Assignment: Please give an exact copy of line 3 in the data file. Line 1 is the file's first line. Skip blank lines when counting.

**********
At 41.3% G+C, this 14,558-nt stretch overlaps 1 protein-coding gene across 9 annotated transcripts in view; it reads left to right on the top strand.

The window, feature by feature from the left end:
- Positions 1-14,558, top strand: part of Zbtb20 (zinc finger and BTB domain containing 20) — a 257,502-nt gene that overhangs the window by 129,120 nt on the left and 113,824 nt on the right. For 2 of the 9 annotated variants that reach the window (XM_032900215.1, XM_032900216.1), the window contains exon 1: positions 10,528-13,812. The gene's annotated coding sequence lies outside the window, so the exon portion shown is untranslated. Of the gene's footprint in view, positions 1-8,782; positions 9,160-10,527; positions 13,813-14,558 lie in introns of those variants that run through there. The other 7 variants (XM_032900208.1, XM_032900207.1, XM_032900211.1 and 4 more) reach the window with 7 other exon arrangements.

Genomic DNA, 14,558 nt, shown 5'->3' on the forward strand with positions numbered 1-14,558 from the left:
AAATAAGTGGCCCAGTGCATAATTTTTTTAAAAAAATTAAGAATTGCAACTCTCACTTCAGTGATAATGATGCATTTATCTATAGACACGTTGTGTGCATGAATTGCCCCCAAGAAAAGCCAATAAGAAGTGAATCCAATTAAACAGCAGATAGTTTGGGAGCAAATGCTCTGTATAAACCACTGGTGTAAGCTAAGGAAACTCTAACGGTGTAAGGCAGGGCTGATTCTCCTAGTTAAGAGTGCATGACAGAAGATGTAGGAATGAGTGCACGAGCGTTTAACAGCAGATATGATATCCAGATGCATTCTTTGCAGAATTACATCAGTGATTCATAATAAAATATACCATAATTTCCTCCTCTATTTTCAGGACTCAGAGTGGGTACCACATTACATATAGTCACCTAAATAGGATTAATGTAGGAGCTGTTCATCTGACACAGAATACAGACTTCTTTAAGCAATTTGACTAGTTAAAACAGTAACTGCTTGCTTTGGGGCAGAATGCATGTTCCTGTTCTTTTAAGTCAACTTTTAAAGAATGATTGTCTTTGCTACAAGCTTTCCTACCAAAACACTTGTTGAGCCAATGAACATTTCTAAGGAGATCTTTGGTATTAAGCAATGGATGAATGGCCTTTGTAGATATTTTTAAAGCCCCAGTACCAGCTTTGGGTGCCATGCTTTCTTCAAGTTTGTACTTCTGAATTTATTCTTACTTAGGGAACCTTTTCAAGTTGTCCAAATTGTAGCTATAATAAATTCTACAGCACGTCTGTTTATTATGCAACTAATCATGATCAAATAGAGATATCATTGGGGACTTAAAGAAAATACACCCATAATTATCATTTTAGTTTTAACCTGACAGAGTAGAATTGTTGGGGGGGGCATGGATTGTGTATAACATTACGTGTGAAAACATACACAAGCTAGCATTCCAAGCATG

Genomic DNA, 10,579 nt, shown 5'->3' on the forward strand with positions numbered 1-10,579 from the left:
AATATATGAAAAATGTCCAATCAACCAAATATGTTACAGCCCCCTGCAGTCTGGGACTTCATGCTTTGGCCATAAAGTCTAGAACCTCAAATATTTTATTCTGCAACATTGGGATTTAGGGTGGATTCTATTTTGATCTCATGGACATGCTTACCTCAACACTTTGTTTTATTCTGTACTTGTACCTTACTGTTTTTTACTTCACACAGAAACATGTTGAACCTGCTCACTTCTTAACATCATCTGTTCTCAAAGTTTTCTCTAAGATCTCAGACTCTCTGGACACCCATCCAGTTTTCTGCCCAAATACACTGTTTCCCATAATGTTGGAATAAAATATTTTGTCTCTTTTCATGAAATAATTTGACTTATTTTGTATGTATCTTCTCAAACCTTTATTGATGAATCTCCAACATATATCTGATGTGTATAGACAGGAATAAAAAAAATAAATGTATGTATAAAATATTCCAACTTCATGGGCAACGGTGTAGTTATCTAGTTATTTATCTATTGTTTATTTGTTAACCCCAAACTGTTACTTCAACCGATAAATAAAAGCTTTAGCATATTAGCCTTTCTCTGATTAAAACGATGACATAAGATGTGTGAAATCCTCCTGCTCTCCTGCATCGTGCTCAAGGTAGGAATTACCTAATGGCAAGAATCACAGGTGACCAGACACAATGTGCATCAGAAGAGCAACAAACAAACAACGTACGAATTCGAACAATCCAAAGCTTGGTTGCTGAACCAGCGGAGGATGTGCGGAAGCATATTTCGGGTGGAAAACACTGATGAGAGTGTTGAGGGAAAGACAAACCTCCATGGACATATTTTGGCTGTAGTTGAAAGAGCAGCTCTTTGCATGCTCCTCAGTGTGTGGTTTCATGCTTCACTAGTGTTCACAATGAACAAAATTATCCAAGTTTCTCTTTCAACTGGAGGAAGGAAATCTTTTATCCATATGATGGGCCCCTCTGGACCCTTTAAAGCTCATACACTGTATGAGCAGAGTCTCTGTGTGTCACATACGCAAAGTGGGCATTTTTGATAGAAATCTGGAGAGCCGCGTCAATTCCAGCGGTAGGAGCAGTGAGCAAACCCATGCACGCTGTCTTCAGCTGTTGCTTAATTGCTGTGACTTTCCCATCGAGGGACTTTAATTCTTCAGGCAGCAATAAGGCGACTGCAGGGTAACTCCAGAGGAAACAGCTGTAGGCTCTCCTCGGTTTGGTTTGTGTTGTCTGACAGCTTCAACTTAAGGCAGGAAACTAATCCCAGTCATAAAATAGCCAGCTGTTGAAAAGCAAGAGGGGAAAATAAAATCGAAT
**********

- Positions 1-14,558, top strand: part of Zbtb20 (zinc finger and BTB domain containing 20) — a 257,502-nt gene that overhangs the window by 129,120 nt on the left and 113,824 nt on the right. For 2 of the 9 annotated variants that reach the window (XM_032900215.1, XM_032900216.1), the window contains exon 1: positions 10,528-13,812. The gene's annotated coding sequence lies outside the window, so the exon portion shown is untranslated. Of the gene's footprint in view, positions 1-8,782; positions 9,160-10,527; positions 13,813-14,558 lie in introns of those variants that run through there. The other 7 variants (XM_032900208.1, XM_032900207.1, XM_032900211.1 and 4 more) reach the window with 7 other exon arrangements.